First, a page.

Yeah I keep in contact with her. I go to her every year to see what’s going on and update her about what’s happening. My mom is really into the spiritual side of things, like the after life and angels and stuff like that. I don’t know what I believe, but after her telling me the things that she’s told me, it’s pretty apparent to me, that there’s something a little bit extra out there. It was crazy stuff, she told me that time scale. When I’d be signed, where I would be going in terms of countries and when I’d make it. Well if that all comes true, I’ll be a definite believer.

So you’d really rather have West Ham win premier league than having a number one album? You’ve got to be joking?!
I mean I love West Ham dearly. Very very dearly. But no, I wasn’t really thinking about it, when I got asked that question. I’d love both to happen. I can’t choose, but I’m not gonna say no to a number one record. I’ve loved West Ham longer than I’ve loved music. Well, I’m married to music and football is my mistress. But I guess I would rather have a number one record, than having West Ham win.

Okay you’ve officially said that on record now.
Yes here we go, made that one clear.

What does football give you, that music does not?
Football is a bit more of an angry outlet. You can take your aggression out. It’s just a rollercoaster of emotions, it’s a bit like a drug.

What about boxing? Are you still in the ring sometimes?
I do train, but I’m not in the ring. We’ve got a gym in my garage and my dad, who used to be an ABA boxer, trains me and my mate. But I only do it to keep fit really.

Starting my research about you, at first it seemed like you come from a very kind of, allow me to say it, macho world. Skinhead culture, boxing background, hardcore football-fan. Yet your music is so soulful and emotional. How does that go together?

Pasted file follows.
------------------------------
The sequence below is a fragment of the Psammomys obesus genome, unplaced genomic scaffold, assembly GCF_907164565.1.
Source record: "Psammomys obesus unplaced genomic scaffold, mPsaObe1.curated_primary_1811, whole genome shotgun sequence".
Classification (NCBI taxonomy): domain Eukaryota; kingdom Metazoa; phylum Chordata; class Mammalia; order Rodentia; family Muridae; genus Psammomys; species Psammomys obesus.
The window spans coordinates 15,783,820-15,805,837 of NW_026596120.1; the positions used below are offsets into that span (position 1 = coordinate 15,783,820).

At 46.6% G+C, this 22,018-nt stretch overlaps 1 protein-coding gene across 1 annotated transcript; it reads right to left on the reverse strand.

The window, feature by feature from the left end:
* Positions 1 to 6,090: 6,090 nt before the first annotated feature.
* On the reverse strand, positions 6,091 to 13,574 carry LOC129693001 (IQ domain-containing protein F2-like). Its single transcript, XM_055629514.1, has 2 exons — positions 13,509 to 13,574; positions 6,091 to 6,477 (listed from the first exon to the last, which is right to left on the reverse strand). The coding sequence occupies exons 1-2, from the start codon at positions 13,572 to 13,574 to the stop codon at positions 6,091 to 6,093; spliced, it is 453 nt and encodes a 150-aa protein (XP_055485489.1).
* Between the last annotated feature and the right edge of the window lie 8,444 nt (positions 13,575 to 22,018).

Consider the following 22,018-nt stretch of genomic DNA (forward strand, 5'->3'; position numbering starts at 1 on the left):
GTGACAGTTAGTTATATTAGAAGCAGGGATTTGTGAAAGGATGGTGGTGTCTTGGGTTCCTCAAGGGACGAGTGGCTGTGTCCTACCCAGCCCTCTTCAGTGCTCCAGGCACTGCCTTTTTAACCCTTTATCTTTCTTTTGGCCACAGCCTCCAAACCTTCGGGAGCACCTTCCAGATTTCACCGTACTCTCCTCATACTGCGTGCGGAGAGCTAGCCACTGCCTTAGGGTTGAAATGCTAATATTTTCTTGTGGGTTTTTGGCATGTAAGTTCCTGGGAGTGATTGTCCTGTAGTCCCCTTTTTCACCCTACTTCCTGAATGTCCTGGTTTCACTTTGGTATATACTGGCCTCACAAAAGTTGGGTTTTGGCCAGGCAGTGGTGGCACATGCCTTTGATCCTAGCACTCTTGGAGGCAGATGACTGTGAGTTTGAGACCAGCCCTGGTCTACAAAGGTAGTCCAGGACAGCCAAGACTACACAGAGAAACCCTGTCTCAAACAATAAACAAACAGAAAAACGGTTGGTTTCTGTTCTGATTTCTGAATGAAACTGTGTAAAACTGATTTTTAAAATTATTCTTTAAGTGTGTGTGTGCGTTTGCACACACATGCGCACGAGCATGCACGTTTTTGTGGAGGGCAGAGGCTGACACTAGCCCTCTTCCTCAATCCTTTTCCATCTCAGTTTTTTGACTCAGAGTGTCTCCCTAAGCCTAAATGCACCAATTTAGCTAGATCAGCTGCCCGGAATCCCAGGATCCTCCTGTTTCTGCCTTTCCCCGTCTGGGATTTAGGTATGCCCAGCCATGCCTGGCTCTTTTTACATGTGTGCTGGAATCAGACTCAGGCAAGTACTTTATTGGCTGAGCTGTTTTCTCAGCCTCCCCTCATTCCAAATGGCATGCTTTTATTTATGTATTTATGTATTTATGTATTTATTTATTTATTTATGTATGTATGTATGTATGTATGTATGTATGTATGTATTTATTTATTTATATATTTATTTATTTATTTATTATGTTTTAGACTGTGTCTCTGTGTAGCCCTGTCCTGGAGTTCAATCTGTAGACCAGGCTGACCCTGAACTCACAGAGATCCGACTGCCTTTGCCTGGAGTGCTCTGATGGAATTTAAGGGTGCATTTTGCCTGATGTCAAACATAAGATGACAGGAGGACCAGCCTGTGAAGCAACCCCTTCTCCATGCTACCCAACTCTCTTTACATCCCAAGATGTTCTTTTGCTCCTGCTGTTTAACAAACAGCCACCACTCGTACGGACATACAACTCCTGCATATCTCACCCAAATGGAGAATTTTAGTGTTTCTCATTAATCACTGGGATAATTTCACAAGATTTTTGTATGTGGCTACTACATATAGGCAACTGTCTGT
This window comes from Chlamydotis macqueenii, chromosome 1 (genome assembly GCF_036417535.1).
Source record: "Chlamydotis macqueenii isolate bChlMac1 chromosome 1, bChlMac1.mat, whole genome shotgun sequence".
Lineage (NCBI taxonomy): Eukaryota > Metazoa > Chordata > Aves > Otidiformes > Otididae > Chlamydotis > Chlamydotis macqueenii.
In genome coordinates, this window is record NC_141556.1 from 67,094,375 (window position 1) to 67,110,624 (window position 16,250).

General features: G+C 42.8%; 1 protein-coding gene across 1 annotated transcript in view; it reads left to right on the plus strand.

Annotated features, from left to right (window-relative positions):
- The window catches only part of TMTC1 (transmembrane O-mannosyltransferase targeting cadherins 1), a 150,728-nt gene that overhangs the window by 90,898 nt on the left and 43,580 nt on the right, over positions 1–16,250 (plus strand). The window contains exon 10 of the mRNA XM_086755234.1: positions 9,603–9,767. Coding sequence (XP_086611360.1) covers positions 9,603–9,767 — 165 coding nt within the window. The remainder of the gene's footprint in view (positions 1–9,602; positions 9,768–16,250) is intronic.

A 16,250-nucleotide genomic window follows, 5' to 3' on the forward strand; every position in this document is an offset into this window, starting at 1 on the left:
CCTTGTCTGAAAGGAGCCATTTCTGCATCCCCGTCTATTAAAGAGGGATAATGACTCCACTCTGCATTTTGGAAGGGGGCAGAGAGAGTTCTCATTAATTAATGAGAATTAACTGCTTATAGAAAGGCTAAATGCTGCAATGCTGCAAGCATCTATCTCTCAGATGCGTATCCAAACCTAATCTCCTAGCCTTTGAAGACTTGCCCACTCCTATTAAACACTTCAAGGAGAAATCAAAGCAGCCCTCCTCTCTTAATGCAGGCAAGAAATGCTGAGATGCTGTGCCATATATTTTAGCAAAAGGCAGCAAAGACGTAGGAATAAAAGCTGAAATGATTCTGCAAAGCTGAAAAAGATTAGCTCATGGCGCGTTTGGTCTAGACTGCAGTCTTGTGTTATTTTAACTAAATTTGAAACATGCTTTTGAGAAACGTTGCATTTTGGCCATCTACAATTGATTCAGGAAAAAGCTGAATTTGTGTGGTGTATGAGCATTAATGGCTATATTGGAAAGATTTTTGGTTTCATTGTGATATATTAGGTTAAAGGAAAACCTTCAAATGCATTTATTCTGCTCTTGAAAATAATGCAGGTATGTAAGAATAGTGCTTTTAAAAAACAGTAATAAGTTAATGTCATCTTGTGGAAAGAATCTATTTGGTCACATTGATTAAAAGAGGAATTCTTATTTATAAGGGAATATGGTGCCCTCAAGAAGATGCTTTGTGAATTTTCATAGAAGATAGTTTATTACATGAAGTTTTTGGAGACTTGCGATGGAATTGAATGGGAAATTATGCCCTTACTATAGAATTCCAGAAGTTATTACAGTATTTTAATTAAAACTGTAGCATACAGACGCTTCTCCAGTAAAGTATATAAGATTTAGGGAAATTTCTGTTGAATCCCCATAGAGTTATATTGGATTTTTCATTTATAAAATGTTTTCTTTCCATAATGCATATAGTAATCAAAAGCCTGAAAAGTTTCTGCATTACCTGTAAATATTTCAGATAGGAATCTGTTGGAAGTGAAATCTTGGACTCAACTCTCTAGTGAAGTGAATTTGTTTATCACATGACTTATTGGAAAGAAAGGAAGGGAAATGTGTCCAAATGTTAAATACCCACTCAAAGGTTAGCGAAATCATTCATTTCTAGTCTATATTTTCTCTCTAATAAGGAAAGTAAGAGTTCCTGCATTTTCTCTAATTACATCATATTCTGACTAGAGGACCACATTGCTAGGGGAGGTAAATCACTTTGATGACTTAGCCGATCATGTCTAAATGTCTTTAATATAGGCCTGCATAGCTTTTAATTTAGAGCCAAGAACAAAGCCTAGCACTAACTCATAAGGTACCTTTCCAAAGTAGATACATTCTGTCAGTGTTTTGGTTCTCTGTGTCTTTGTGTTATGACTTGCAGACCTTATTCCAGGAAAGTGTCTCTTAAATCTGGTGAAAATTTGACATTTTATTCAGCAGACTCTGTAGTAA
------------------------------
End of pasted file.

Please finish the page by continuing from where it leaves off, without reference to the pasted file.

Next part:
It goes together, because you’re almost searching out for it a little bit. Growing up around Essex and East London, it’s very usual to be a man and not express emotions. But you should really do that. It relates to mental health, but a lot of men don’t talk about it and want to be strong all the time. But I think there’s a strength within being open and I’ve always been really honest. If I’m upset, I’ll be upset. If I want to cry, I’ll cry. I haven’t cried in years, but that’s not me trying to be manly. I was always a big guy as well, and always the bigger one at the group and that’s set upon you with people wanting to challenge you as the young man growing up. When I signed to Communion I had this definite outlet of being able to write my emotions down in songs and that was a good opener for me, to chill out and not have to be so macho.

Balancing the energies?
Yeah, exactly. I also like the fact as well, that I’m not one of these guys, who are really emotional and dramatic all the time. For me it’s just about honesty and being real and seeing what you get.

I read that you try to write music as unselfishly as possible, can you explain that a bit further?
I try to let everybody relate to it. With some songs you hear, you can’t make sense of what they are. And that’s beautiful in some aspects, because it makes you wonder. But I like to let people relate to the situation. So if I’ve got a scenario that’s happened to me, I won’t go as personal into it as to name who it was or what the street name was. I’ll open it up a bit more, so it’s me, but a bit more universal.

Being relatable, without giving away the postcode?
Exactly! Giving people a chance to understand. It makes sense if you know what it’s about, but you don’t have to tell them what it’s about for it to makes sense elsewhere. It’s about writing in a manner, where people understand where you’re coming from, but they can relate a different story to it. Look at ‘Every Breath You Take’. This song is actually about a stalker, but people play it at their weddings, because they think it’s a love song. I find that quite amusing.

If you could play only one song, which one would it be?
Any song in the world?

Yes, it could be Every Breath You Take.
Oh god no. Only one song, that’s difficult. You can’t boil it down. Not one of my songs, I would do someone else’s. Probably a Sinatra song. Which one though, you really got me there. Probably ‘My funny Valentine’.

Sophia Kahlenberg

Sophia, 29. Fotografin. Dann kam das Schreiben. Verspürt starkes Herzklopfen beim Wort ‚Australien‘. Aber Berlin ist auch ok.